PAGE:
Draw this on the board - this is all the students see.

Draw this on the board – this is all the students see.

Divide the class into two teams. One student from each team comes to the front and does Rock-Paper-Scissors (Paper Scissors Stone, here in Taiwan) to determine who plays first. I make the loser ask the winner a review question as well, before they play. (You could also ask both students a review question, and let the student who answers faster go first.)
The first student chooses two squares. The teacher writes the words into those squares. (Don’t just tell the student the word – make them read it!) If the squares contain the same vocab word, the student’s team earns one point. If the words don’t match, the teacher erases them and no points are given. (Give all students a moment to read and remember the word before erasing.) After the winner plays, the loser gets a turn, too. Continue playing until all the words are matched.

Team A went first and got lucky - their first guess matched. Team B wasn't so lucky - now the teacher erases "horse" and "monkey" and students have to remember what words appeared in which spaces in the grid.

Team A went first and got lucky – their first guess matched. Team B wasn’t so lucky – now the teacher erases “horse” and “monkey” and students have to remember what words appeared in which spaces in the grid.

Extra challenge – the team has to define the word, or use it in a sentence, in order to earn their point for the word.
Advanced version – instead of having two words that are the same, the grid can contain synonyms or antonyms, or words plus definitions.
Basic version – For students who don’t read yet, you can play this game with quick drawings instead of written words – this would work for foods, animals, and colors. You could also use flash cards, stuck facing the board, to play.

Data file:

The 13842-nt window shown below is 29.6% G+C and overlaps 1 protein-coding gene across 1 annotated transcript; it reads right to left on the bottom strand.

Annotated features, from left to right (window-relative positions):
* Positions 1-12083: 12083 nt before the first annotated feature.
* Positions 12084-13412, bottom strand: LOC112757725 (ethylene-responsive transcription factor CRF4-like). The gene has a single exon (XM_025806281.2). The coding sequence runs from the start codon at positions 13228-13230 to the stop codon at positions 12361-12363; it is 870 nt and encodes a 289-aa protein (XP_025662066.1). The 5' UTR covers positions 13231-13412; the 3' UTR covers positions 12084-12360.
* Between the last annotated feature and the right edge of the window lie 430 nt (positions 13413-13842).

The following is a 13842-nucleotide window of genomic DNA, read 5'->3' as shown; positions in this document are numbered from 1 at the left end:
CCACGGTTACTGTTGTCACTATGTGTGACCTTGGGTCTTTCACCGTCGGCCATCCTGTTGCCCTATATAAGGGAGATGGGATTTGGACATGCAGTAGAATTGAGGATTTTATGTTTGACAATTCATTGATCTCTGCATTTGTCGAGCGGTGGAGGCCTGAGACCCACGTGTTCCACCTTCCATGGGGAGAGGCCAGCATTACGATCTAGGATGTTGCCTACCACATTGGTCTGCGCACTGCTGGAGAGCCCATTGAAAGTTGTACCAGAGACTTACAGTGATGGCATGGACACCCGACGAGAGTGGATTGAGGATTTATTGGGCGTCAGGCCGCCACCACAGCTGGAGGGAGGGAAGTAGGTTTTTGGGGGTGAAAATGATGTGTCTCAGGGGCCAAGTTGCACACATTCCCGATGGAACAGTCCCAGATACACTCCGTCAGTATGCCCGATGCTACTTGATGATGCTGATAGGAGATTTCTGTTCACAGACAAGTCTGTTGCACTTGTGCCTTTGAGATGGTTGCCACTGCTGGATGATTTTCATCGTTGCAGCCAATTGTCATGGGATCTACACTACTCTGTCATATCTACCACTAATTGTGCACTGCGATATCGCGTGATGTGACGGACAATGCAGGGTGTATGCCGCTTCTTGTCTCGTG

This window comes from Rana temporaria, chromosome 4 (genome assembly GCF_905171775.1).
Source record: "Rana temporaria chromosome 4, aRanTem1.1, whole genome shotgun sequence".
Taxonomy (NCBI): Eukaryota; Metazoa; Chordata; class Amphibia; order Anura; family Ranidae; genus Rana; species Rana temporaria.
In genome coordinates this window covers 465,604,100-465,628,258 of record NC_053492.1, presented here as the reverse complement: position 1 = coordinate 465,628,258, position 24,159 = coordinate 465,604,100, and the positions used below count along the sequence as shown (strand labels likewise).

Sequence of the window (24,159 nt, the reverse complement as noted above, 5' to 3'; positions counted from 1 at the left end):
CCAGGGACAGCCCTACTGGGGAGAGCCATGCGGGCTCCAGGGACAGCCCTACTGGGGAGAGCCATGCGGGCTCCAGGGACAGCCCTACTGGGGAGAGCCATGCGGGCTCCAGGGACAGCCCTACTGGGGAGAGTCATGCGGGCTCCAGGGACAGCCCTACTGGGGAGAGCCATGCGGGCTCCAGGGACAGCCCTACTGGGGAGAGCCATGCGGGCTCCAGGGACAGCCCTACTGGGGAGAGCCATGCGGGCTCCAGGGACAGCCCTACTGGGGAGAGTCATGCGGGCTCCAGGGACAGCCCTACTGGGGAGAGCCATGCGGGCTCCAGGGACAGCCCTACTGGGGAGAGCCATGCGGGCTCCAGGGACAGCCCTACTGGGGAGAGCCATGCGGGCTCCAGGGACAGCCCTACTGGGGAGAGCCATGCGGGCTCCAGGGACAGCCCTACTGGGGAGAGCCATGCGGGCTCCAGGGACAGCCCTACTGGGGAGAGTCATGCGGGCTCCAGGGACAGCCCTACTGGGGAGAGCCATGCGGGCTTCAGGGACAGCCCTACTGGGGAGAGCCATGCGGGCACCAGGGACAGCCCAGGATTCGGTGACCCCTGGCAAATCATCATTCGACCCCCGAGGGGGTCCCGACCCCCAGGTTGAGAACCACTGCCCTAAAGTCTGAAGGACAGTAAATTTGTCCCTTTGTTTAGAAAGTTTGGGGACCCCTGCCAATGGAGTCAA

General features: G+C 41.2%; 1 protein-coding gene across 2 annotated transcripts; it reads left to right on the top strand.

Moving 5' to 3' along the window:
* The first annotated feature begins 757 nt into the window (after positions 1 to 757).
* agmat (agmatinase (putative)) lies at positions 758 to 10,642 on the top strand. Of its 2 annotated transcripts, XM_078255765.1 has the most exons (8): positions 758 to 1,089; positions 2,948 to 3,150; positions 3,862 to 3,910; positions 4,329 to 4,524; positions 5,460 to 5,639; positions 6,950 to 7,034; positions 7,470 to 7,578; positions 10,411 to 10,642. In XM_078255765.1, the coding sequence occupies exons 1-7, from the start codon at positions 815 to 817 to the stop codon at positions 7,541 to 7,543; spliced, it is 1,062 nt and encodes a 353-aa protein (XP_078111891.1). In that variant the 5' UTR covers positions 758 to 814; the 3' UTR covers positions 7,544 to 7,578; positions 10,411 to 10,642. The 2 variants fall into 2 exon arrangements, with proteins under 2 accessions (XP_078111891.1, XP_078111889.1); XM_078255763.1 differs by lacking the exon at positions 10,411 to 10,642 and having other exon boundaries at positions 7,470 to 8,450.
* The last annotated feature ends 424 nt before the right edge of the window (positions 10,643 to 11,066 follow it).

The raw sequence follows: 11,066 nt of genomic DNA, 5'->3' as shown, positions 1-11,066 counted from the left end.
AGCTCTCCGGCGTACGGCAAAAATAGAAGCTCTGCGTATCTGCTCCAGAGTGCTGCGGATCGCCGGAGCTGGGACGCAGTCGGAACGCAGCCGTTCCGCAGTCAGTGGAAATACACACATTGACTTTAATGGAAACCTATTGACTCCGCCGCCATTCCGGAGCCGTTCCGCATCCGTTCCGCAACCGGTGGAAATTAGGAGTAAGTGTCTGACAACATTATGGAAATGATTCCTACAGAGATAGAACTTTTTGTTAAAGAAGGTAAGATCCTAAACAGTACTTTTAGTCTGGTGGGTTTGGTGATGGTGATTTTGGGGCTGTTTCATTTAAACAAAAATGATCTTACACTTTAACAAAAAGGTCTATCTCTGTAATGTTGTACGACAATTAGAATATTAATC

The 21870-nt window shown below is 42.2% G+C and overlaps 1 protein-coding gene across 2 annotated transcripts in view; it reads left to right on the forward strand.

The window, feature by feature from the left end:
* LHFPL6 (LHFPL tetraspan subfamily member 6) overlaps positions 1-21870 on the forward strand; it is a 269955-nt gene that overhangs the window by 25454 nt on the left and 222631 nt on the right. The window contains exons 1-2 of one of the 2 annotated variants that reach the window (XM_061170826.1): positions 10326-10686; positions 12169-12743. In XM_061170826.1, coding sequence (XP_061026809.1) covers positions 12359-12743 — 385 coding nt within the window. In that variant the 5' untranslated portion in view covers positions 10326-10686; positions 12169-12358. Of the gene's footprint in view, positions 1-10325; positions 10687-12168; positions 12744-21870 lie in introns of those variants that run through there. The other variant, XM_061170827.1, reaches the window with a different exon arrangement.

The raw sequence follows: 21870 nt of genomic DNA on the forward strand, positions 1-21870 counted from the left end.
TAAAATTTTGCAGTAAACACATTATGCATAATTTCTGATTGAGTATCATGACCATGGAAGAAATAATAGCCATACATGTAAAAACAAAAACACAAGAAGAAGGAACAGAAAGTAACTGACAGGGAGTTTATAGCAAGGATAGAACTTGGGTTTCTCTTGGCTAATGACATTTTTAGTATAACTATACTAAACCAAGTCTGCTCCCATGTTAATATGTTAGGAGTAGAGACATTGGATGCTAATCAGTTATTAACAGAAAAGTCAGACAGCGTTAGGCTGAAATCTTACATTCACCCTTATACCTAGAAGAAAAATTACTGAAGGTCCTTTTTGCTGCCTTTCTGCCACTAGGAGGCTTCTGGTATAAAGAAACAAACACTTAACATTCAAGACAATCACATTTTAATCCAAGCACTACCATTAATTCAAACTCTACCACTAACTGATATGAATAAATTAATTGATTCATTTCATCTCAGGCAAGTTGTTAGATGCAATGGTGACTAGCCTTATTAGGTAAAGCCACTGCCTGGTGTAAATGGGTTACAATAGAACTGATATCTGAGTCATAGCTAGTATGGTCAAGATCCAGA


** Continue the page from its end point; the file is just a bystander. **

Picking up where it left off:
An intermediate version, matching opposites instead of exact words.

An intermediate version, matching opposites instead of exact words.

An advanced version, in which students match definitions with vocabulary words. And yes, they have to use it in a sentence to get credit for the word!

An advanced version, in which students match definitions with vocabulary words. And yes, they have to use it in a sentence to get credit for the word!

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Hangman Deluxe

A new twist on a classic last-five-minutes-of-class game!

The game is played just like regular hangman at the beginning – the teacher thinks of a word and students guess letters. For every wrong letter, the teacher (or the student leading the game) draws a body part on the board. If the teacher draws the whole body on the board, the students have lost. If the students guess the word before the body is finished, they win.

Pretty standard Hangman design - as you can see, some of my students aren't clear on what letters are most common in English! This is a seven-letter word, so I'd give 14 points for guessing it correctly.

Pretty standard Hangman design – as you can see, some of my students aren’t clear on what letters are most common in English! This is a seven-letter word, so I’d give 14 points for guessing it correctly.

(To be politically correct, you can replace the hanging theme with something else. I sometimes draw a face on the board and erase it bit by bit. Now it’s not hangman but a whole new game!)